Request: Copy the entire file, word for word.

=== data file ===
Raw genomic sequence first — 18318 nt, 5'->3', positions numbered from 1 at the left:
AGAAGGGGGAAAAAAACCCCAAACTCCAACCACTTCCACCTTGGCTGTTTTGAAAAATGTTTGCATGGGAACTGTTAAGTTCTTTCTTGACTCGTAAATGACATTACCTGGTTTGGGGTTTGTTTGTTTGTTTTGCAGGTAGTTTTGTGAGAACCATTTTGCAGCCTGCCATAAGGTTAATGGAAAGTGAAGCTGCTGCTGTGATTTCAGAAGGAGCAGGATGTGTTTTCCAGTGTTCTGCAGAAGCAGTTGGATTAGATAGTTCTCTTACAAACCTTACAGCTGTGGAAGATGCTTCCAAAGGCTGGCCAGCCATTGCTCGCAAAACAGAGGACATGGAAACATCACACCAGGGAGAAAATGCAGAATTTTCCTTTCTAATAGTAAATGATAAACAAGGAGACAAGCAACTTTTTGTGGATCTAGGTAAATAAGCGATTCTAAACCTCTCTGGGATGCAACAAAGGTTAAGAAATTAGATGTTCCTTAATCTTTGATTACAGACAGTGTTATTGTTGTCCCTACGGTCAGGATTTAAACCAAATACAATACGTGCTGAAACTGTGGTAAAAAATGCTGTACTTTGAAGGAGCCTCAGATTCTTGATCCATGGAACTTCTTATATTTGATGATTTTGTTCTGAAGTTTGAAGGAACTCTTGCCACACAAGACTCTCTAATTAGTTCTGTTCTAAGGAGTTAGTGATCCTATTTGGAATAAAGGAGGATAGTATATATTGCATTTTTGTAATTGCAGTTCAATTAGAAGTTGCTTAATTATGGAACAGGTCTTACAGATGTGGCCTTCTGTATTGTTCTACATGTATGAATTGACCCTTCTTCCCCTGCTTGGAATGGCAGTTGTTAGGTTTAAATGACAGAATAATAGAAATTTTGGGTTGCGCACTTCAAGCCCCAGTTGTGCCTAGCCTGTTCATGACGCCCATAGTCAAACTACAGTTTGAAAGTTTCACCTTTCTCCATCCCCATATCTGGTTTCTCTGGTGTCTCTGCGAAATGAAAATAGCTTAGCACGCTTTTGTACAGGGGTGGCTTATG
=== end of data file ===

Raw genomic sequence first — 18318 nt, 5'->3', positions numbered from 1 at the left:
AGAAGGGGGAAAAAAACCCCAAACTCCAACCACTTCCACCTTGGCTGTTTTGAAAAATGTTTGCATGGGAACTGTTAAGTTCTTTCTTGACTCGTAAATGACATTACCTGGTTTGGGGTTTGTTTGTTTGTTTTGCAGGTAGTTTTGTGAGAACCATTTTGCAGCCTGCCATAAGGTTAATGGAAAGTGAAGCTGCTGCTGTGATTTCAGAAGGAGCAGGATGTGTTTTCCAGTGTTCTGCAGAAGCAGTTGGATTAGATAGTTCTCTTACAAACCTTACAGCTGTGGAAGATGCTTCCAAAGGCTGGCCAGCCATTGCTCGCAAAACAGAGGACATGGAAACATCACACCAGGGAGAAAATGCAGAATTTTCCTTTCTAATAGTAAATGATAAACAAGGAGACAAGCAACTTTTTGTGGATCTAGGTAAATAAGCGATTCTAAACCTCTCTGGGATGCAACAAAGGTTAAGAAATTAGATGTTCCTTAATCTTTGATTACAGACAGTGTTATTGTTGTCCCTACGGTCAGGATTTAAACCAAATACAATACGTGCTGAAACTGTGGTAAAAAATGCTGTACTTTGAAGGAGCCTCAGATTCTTGATCCATGGAACTTCTTATATTTGATGATTTTGTTCTGAAGTTTGAAGGAACTCTTGCCACACAAGACTCTCTAATTAGTTCTGTTCTAAGGAGTTAGTGATCCTATTTGGAATAAAGGAGGATAGTATATATTGCATTTTTGTAATTGCAGTTCAATTAGAAGTTGCTTAATTATGGAACAGGTCTTACAGATGTGGCCTTCTGTATTGTTCTACATGTATGAATTGACCCTTCTTCCCCTGCTTGGAATGGCAGTTGTTAGGTTTAAATGACAGAATAATAGAAATTTTGGGTTGCGCACTTCAAGCCCCAGTTGTGCCTAGCCTGTTCATGACGCCCATAGTCAAACTACAGTTTGAAAGTTTCACCTTTCTCCATCCCCATATCTGGTTTCTCTGGTGTCTCTGCGAAATGAAAATAGCTTAGCACGCTTTTGTACAGGGGTGGCTTATG